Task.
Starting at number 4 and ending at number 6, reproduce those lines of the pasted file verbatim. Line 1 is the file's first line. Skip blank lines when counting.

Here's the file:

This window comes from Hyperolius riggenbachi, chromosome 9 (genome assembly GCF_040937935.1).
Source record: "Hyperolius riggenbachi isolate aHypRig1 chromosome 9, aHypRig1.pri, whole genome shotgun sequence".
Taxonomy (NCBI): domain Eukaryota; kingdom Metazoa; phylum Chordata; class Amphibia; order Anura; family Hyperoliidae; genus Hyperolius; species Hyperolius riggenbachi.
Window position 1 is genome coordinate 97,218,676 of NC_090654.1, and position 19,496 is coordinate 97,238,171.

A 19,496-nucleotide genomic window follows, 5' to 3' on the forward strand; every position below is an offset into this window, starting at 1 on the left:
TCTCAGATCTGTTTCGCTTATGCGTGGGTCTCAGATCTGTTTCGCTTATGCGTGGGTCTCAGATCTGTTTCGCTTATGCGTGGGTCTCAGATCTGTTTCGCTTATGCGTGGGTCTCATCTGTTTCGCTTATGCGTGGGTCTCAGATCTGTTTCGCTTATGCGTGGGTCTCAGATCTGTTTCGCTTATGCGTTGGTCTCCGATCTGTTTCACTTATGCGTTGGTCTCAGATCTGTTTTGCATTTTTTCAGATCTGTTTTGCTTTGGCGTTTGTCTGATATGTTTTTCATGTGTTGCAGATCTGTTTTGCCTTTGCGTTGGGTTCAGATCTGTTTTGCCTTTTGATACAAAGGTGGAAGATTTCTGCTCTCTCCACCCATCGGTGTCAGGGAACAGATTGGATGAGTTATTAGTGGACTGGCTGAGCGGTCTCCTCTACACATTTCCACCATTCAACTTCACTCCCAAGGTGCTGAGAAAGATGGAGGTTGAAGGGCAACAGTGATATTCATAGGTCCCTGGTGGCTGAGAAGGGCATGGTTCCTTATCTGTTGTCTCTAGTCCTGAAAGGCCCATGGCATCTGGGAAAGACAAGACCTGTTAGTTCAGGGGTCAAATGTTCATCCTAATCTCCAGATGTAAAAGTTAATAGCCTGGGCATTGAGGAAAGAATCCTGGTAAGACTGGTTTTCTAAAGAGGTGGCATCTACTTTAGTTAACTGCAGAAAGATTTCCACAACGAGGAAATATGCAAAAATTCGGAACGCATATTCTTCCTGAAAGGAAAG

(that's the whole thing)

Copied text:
Window position 1 is genome coordinate 97,218,676 of NC_090654.1, and position 19,496 is coordinate 97,238,171.

A 19,496-nucleotide genomic window follows, 5' to 3' on the forward strand; every position below is an offset into this window, starting at 1 on the left:
TCTCAGATCTGTTTCGCTTATGCGTGGGTCTCAGATCTGTTTCGCTTATGCGTGGGTCTCAGATCTGTTTCGCTTATGCGTGGGTCTCAGATCTGTTTCGCTTATGCGTGGGTCTCATCTGTTTCGCTTATGCGTGGGTCTCAGATCTGTTTCGCTTATGCGTGGGTCTCAGATCTGTTTCGCTTATGCGTTGGTCTCCGATCTGTTTCACTTATGCGTTGGTCTCAGATCTGTTTTGCATTTTTTCAGATCTGTTTTGCTTTGGCGTTTGTCTGATATGTTTTTCATGTGTTGCAGATCTGTTTTGCCTTTGCGTTGGGTTCAGATCTGTTTTGCCTTTTGATACAAAGGTGGAAGATTTCTGCTCTCTCCACCCATCGGTGTCAGGGAACAGATTGGATGAGTTATTAGTGGACTGGCTGAGCGGTCTCCTCTACACATTTCCACCATTCAACTTCACTCCCAAGGTGCTGAGAAAGATGGAGGTTGAAGGGCAACAGTGATATTCATAGGTCCCTGGTGGCTGAGAAGGGCATGGTTCCTTATCTGTTGTCTCTAGTCCTGAAAGGCCCATGGCATCTGGGAAAGACAAGACCTGTTAGTTCAGGGGTCAAATGTTCATCCTAATCTCCAGATGTAAAAGTTAATAGCCTGGGCATTGAGGAAAGAATCCTGGTAAGACTGGTTTTCTAAAGAGGTGGCATCTACTTTAGTTAACTGCAGAAAGATTTCCACAACGAGGAAATATGCAAAAATTCGGAACGCATATTCTTCCTGAAAGGAAAG